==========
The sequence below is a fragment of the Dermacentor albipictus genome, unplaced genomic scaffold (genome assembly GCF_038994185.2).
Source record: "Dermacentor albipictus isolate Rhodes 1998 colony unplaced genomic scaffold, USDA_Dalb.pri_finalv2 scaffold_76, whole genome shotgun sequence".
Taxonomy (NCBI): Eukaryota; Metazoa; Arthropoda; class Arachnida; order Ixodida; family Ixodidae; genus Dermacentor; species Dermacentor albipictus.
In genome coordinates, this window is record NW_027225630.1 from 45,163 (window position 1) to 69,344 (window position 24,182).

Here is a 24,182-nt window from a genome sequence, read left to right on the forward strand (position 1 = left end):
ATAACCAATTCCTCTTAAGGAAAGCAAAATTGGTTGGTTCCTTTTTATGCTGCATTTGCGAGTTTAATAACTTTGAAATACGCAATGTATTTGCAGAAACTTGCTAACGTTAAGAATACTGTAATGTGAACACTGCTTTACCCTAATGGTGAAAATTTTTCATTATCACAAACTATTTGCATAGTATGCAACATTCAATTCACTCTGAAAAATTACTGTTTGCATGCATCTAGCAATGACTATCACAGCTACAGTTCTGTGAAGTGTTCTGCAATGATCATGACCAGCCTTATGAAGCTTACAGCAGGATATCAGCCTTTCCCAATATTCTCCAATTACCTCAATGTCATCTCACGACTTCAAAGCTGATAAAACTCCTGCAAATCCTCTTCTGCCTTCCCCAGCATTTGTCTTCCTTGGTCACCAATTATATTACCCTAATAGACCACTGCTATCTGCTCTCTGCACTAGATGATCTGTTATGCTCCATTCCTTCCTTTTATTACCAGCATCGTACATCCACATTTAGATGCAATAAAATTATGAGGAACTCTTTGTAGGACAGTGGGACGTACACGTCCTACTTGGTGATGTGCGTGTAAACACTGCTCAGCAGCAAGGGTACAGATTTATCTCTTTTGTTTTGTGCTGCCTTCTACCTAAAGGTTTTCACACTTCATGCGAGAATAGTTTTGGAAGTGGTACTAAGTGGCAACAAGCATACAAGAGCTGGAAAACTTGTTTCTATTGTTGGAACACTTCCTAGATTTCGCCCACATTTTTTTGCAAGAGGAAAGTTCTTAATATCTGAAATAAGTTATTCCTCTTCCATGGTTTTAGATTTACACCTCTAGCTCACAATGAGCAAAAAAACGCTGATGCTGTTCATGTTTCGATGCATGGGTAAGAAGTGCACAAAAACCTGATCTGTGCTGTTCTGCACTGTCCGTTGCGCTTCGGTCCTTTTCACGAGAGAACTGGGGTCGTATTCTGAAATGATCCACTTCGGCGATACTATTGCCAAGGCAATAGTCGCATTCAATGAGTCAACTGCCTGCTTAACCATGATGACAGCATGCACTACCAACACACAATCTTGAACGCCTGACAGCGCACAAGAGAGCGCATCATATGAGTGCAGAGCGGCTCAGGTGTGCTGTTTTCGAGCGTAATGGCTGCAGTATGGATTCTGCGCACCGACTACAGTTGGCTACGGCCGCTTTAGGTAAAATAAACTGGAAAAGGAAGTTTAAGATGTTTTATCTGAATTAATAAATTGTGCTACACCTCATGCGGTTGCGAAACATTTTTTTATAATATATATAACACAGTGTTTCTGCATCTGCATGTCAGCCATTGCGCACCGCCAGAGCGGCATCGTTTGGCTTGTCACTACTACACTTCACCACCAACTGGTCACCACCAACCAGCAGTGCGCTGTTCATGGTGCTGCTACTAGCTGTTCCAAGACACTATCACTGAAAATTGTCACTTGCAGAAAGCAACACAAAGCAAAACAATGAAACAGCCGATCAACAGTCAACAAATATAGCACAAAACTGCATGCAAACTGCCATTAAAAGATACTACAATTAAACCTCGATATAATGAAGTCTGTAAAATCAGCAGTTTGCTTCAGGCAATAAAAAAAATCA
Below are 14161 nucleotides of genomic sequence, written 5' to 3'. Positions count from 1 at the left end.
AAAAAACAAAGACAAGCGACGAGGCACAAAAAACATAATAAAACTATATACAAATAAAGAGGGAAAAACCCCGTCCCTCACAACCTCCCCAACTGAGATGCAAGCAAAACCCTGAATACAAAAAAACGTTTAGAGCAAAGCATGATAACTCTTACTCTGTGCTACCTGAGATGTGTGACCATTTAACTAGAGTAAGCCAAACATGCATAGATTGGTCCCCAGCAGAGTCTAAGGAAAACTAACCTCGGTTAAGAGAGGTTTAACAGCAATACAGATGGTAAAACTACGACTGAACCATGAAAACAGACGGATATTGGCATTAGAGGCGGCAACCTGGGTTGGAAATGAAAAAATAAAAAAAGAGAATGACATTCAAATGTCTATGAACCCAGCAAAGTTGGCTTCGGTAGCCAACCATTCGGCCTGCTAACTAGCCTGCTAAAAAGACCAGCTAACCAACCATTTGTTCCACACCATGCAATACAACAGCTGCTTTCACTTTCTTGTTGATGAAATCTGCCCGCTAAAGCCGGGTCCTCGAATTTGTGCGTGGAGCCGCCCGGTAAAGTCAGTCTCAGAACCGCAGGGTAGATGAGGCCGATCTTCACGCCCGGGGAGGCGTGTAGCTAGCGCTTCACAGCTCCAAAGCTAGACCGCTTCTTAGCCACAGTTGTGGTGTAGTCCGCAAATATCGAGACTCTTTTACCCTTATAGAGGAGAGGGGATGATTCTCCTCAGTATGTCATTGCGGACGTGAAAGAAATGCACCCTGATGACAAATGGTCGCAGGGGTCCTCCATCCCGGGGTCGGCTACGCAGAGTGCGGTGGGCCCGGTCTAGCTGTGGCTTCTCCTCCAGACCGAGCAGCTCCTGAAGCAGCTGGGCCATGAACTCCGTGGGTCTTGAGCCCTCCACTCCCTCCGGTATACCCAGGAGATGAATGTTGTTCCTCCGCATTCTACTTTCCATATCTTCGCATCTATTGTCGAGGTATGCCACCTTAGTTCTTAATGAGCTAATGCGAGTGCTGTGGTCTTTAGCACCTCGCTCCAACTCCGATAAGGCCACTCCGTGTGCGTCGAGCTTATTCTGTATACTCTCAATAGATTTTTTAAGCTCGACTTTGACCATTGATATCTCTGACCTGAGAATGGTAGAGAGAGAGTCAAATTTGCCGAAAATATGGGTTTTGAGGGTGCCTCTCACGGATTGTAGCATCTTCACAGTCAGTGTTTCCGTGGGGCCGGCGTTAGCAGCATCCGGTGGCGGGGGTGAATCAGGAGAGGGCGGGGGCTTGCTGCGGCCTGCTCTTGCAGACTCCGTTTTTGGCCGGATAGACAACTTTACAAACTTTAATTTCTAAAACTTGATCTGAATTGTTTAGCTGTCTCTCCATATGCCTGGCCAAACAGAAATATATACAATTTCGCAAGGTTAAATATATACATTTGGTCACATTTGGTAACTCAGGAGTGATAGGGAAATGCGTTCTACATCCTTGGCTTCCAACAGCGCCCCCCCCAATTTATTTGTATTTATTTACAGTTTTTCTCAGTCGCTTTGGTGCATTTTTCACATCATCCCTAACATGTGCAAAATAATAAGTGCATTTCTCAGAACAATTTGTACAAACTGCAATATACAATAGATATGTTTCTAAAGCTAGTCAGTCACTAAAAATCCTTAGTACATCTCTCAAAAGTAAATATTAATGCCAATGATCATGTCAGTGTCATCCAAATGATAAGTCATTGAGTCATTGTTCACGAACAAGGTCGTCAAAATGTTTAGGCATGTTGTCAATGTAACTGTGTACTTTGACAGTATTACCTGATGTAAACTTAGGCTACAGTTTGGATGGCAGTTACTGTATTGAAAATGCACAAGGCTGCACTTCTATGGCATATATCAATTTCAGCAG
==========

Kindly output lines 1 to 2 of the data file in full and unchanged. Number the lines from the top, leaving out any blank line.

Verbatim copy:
The sequence below is a fragment of the Dermacentor albipictus genome, unplaced genomic scaffold (genome assembly GCF_038994185.2).
Source record: "Dermacentor albipictus isolate Rhodes 1998 colony unplaced genomic scaffold, USDA_Dalb.pri_finalv2 scaffold_76, whole genome shotgun sequence".